Researchers at OSU identify ways to minimize range fires in sagelands. (Central Oregon Fire Management Services)
Nearly 45% of historic sagebrush ecosystems in the Great Basin – 200,000 square miles of California, Idaho, Nevada, Oregon, Utah and Wyoming – have been lost to invasive plants, grasses and wildfires, according to the federal Bureau of Land Management.
To slow the frequency and severity of such fires, scientists at Oregon State University undertook a 10-year study of the long-term effects of popular fire prevention and mitigation methods to see which ones were successful over many years, and which only had short-term impacts.
In a new report published in the scientific journal Ecosphere, those scientists concluded that thinning vegetation across the sagebrush landscape was the most effective, long-term method for mitigating wildfire spread and severity. Other methods, such as prescribed burns and the use of herbicides to kill non-native grasses and invasive tree and shrub species were only effective in the short term.
The OSU scientists teamed up with specialists from Great Basin states, including Eva Strand, a professor of rangeland ecology and management at the University of Idaho. She said studying this over a decade gave scientists a broader perspective.
“A treatment might be followed for a couple years, but there’s no looking at the long-term response,” she said. “With this, we could see for how long these methods are effective in mitigating wildfire.”
The scientists didn’t ignite fires but used computer models to study how each treatment – thinning, herbicides or prescribed burns – could impact the speed of a fire’s spread and the height of the flames. In their study, the scientists found that herbicides left behind dead vegetation that could create hotter fires with higher flames. They found prescribed burns were effective short term, but long term, invasive grasses quickly returned and re-established themselves, creating a greater fire risk.
Strand said their findings will also impact firefighter safety in a wildfire.
“We were able to model how they actually impact fire behavior,” she said. “We can tell which methods create shorter flame lengths, so firefighters can approach it in a different way.”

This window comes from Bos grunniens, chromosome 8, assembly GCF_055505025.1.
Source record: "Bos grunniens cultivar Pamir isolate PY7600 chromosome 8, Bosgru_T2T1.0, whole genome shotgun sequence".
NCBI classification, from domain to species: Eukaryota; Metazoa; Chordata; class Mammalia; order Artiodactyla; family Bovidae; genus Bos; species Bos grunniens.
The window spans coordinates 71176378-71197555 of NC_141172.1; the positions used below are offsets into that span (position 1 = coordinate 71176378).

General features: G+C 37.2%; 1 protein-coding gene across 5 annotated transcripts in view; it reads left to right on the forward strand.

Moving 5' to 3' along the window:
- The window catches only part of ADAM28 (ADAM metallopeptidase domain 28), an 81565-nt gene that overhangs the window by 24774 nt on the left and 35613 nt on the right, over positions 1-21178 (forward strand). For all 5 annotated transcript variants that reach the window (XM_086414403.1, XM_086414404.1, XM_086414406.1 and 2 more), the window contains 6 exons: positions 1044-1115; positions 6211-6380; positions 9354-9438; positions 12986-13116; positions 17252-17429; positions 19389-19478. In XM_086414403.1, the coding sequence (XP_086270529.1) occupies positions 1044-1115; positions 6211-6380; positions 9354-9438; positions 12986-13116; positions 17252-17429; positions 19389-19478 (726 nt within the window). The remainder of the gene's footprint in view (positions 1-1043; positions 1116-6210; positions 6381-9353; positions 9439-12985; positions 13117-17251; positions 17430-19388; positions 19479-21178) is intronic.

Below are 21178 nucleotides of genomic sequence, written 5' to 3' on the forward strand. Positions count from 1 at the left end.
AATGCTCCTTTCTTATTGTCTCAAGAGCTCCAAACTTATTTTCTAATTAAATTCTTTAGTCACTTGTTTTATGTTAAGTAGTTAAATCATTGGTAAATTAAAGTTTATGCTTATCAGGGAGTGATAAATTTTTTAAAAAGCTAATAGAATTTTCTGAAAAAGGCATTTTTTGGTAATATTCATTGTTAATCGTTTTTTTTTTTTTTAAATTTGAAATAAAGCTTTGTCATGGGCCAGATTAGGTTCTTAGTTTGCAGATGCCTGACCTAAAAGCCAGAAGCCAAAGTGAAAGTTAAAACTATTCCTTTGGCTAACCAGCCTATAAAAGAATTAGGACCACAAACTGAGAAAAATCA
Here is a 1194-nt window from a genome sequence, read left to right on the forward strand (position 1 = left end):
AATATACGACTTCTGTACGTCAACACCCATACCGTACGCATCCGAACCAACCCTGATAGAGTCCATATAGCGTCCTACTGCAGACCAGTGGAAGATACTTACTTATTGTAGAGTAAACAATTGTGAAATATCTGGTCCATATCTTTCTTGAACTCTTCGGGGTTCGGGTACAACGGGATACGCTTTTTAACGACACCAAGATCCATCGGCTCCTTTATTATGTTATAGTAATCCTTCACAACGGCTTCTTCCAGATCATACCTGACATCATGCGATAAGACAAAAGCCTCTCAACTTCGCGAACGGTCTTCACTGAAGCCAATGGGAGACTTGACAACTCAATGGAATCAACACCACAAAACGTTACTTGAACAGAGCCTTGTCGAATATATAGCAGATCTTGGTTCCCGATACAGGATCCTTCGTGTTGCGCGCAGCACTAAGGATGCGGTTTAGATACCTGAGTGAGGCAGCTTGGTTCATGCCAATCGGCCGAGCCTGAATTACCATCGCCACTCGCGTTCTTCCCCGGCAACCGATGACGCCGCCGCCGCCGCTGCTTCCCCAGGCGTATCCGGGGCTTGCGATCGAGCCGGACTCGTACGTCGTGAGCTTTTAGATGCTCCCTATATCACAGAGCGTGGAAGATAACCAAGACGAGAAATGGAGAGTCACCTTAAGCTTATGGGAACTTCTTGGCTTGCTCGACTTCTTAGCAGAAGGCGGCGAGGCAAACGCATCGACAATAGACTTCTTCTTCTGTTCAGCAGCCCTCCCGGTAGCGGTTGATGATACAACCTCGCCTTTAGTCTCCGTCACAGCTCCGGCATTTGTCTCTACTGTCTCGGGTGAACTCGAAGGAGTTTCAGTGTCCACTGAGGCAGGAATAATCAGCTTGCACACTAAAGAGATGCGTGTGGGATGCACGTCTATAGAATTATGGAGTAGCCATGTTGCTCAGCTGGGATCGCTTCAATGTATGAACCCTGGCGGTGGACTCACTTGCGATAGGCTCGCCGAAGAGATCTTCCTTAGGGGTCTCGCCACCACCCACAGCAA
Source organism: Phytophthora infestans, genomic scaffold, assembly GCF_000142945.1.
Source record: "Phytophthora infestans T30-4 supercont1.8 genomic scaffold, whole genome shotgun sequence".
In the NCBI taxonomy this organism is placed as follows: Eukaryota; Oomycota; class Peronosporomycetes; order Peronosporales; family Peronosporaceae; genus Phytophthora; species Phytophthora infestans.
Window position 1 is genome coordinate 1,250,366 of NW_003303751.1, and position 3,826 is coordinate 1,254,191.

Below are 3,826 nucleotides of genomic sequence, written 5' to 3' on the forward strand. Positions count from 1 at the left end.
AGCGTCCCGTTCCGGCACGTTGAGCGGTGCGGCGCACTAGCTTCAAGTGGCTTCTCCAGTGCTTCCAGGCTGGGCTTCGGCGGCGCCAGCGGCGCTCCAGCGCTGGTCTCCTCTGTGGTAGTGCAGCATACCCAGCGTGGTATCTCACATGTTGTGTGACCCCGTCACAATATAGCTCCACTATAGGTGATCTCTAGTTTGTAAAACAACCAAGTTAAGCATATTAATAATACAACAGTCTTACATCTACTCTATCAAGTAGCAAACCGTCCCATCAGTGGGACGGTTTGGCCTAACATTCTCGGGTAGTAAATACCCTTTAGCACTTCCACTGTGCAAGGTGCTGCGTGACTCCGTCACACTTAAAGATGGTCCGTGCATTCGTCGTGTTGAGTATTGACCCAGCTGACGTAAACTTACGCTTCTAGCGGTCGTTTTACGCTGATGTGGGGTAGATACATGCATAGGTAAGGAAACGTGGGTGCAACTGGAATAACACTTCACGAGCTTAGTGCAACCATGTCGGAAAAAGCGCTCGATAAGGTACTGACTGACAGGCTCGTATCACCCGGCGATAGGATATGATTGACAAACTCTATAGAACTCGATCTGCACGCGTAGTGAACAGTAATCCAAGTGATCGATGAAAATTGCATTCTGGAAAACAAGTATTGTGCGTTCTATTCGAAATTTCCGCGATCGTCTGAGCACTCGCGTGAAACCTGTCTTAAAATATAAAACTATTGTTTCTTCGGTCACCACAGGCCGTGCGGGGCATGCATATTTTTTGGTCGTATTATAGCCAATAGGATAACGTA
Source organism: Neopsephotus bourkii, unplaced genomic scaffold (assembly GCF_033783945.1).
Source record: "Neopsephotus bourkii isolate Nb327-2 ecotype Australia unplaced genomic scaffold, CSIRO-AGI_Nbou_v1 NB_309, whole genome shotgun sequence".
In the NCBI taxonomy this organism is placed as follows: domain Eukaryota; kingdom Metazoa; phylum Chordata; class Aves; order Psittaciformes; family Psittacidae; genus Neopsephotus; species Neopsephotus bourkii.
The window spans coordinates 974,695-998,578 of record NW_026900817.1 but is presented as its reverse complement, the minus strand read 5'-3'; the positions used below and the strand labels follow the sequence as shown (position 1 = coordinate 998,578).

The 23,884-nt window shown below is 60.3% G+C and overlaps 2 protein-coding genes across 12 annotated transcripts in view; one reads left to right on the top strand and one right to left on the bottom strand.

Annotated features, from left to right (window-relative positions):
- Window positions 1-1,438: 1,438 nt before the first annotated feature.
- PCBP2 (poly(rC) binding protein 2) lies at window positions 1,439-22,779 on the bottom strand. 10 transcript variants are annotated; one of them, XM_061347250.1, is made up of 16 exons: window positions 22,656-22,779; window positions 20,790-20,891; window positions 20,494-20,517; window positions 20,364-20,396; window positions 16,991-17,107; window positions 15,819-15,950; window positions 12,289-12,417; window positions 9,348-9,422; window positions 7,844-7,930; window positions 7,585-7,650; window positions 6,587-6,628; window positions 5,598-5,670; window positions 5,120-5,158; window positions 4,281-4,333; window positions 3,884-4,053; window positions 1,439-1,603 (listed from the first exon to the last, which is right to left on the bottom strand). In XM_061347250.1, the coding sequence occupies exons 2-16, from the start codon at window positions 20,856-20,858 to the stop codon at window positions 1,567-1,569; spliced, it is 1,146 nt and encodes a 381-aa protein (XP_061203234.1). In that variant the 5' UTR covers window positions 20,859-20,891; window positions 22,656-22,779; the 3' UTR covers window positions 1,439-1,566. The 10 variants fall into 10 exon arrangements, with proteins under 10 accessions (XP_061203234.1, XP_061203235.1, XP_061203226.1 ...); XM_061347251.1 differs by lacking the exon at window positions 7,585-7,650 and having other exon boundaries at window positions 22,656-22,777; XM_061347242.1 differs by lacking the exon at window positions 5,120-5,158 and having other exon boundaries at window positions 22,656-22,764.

Oversight by Bureau of Land Management
The bulk of sagebrush ecosystems in the Great Basin are overseen by the federal Bureau of Land Management, which is currently involved in a project to create fuel breaks along 435 miles of roads throughout sagebrush habitat along the Oregon-Idaho-Nevada border in the Great Basin. These are areas where BLM is reducing vegetation like grasses and trees in order to reduce the probability of a fire spreading and growing in height.
The scientists hope their research can inform the methods the agency adopts to create those fuel breaks.
“We need to be implementing strategies that preserve our good condition sagebrush steppe areas and get ahead of this invasive grass and fire feedback cycle that we’re in,” said Lisa Ellsworth, lead author of the study and a range ecologist at OSU, in a statement.
Ellsworth said that sagebrush ecosystems are among the most fragile ecosystems on the North American continent.
“I feel the pressure of time in these systems,” she wrote.
Sagebrush wildfires historically occurred, on average, every 50 to 100 years, according to the report. During the last few decades, because of climate change and the proliferation of invasive grasses, trees and shrubs, like pinyon-juniper, that rate has doubled.
Jeff Fedrizzi, is the Oregon and Washington fire management officer for BLM. He said BLM is creating the fuel breaks in the Great Basin using prescribed burns, herbicides and thinning depending on the specific site.
Because of above average rainfall throughout much of the state, “We are starting to see a grass crop that we haven’t seen for years,” Fedrizzi said. “We manage millions and millions of acres. This is a marathon, not a sprint, to treat all this.”
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